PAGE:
A cancer treatment vaccine takes advantage of the immune system’s response to antigens. Often, cancer cells have specific molecules on their surface that are not present on healthy cells. When injected into a person, these specific molecules act as antigens, which stimulate the immune system to recognize and destroy cancer cells that have these molecules on their surface. Most cancer vaccines also contain adjuvants (substances that may help strengthen the immune response).

Most cancer treatment vaccines are still being researched and are only available through a clinical trial (research study involving volunteers). However, in 2010, the FDA approved sipuleucel-T (Provenge) for men with metastatic prostate cancer (cancer that has spread from the prostate to other parts of the body). Sipuleucel-T is a vaccine that is customized for each patient. First, white blood cells (cells that help the body fight infections and diseases) are removed from the patient’s blood. They are then modified in a laboratory and infused back into the patient through a vein (similar to a blood transfusion) to teach the immune system to find and destroy prostate cancer cells.

Limitations of cancer treatment vaccines

Developing successful cancer treatment vaccines is difficult. Some limitations of these vaccines are:

  • Cancer cells suppress the immune system; this is how the cancer is able to grow and develop in the first place. Researchers are using adjuvants in vaccines to try to overcome this problem.
  • Because cancer cells develop from a person’s own healthy cells, they may not “look” harmful to the immune system. Therefore, instead of being identified as harmful to the body and eliminated, the cancer cells are ignored.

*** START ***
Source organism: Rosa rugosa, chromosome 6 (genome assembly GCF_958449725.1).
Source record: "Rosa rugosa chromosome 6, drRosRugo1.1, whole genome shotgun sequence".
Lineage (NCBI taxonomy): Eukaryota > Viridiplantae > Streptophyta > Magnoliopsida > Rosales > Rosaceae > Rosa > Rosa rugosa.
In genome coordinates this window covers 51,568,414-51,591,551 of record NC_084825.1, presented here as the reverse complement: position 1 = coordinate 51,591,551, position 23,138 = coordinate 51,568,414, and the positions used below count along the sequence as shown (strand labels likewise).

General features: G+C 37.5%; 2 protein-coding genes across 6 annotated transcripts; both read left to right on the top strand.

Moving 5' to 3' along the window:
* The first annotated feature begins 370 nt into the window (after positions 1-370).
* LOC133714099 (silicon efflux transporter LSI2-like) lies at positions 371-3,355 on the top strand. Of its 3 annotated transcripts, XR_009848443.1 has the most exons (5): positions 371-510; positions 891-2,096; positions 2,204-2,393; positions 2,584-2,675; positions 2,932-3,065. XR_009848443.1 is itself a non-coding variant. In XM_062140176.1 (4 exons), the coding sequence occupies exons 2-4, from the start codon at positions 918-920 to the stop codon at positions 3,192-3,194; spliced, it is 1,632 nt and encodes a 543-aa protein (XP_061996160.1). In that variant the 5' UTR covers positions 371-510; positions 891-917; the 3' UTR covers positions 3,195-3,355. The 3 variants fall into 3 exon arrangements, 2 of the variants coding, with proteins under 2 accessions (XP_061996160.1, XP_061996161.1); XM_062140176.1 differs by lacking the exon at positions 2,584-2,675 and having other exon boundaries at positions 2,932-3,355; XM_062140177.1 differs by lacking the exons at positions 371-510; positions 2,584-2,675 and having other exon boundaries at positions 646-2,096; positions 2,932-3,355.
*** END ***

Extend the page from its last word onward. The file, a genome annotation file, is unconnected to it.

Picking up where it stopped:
• Larger or more advanced tumors are hard to eliminate using only a vaccine. This is one reason why cancer vaccines are usually given in addition to other treatments.
  • The immune systems of people who are sick or older may not be able to produce a strong immune response following vaccination, limiting the vaccine’s effectiveness. Also, some cancer treatments may damage a person’s immune system, limiting its ability to respond to a vaccine.

Because of these reasons, some researchers think that a cancer treatment vaccine may be more effective for patients with smaller tumors or early-stage cancers.

Vaccines and clinical trials

Clinical trials are important for learning more about cancer vaccines. Vaccines are being tested for several cancers, including:

  • Bladder cancer
  • Brain cancer
  • Breast cancer
  • Cervical cancer
  • Colorectal cancer
  • Kidney cancer
  • Leukemia
  • Lung cancer
  • Melanoma
  • Myeloma
  • Pancreatic cancer
  • Prostate cancer

Learn more about finding a clinical trial.  

Questions to ask your doctor

If you are interested in learning more about participating in a cancer treatment vaccine clinical trial, talk with your doctor. You may want to ask:

  • Is there a vaccine being tested for my type and stage of cancer?
  • Where is the clinical trial located?
  • What is the vaccine and how does it work?
  • How is this vaccine made?
  • How and how often is the vaccine given?
  • How long will I need the vaccine?
  • What are the possible side effects?
  • Is there another treatment option for this cancer?
  • Is there anything else I need to know?

More Information

Risk Factors and Prevention

Treating Cancer

Additional Resource

National Cancer Institute: Cancer Vaccines